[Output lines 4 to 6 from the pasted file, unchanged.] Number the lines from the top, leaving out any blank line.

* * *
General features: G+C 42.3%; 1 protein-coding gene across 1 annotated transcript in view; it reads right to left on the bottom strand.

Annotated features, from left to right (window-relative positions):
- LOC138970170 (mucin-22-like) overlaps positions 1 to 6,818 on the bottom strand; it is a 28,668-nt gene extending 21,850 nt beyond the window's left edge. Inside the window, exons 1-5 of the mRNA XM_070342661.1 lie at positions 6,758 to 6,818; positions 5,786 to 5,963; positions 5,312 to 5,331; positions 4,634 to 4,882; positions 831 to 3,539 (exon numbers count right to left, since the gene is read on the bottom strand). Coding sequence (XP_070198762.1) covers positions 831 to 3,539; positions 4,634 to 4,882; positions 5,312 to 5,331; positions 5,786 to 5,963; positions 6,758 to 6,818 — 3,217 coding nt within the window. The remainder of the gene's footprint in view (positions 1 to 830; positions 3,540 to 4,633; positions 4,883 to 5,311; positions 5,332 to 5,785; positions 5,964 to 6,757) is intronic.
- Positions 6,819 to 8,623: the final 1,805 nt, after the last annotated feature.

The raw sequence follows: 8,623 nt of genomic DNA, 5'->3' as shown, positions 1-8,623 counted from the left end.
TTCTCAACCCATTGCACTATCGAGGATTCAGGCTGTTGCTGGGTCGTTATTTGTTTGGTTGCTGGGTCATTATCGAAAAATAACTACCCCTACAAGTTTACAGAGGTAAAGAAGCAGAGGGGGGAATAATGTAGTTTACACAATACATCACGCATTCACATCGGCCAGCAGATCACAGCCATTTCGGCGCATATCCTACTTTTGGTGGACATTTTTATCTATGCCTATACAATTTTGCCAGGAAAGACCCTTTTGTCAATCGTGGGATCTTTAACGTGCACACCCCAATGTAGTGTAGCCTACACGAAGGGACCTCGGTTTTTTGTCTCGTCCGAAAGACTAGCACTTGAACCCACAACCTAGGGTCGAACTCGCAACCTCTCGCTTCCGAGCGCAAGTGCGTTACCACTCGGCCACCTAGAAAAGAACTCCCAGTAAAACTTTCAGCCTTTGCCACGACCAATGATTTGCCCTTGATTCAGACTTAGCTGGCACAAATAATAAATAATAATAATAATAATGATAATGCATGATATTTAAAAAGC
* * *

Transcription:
- Positions 6,819 to 8,623: the final 1,805 nt, after the last annotated feature.

The raw sequence follows: 8,623 nt of genomic DNA, 5'->3' as shown, positions 1-8,623 counted from the left end.
TTCTCAACCCATTGCACTATCGAGGATTCAGGCTGTTGCTGGGTCGTTATTTGTTTGGTTGCTGGGTCATTATCGAAAAATAACTACCCCTACAAGTTTACAGAGGTAAAGAAGCAGAGGGGGGAATAATGTAGTTTACACAATACATCACGCATTCACATCGGCCAGCAGATCACAGCCATTTCGGCGCATATCCTACTTTTGGTGGACATTTTTATCTATGCCTATACAATTTTGCCAGGAAAGACCCTTTTGTCAATCGTGGGATCTTTAACGTGCACACCCCAATGTAGTGTAGCCTACACGAAGGGACCTCGGTTTTTTGTCTCGTCCGAAAGACTAGCACTTGAACCCACAACCTAGGGTCGAACTCGCAACCTCTCGCTTCCGAGCGCAAGTGCGTTACCACTCGGCCACCTAGAAAAGAACTCCCAGTAAAACTTTCAGCCTTTGCCACGACCAATGATTTGCCCTTGATTCAGACTTAGCTGGCACAAATAATAAATAATAATAATAATAATGATAATGCATGATATTTAAAAAGC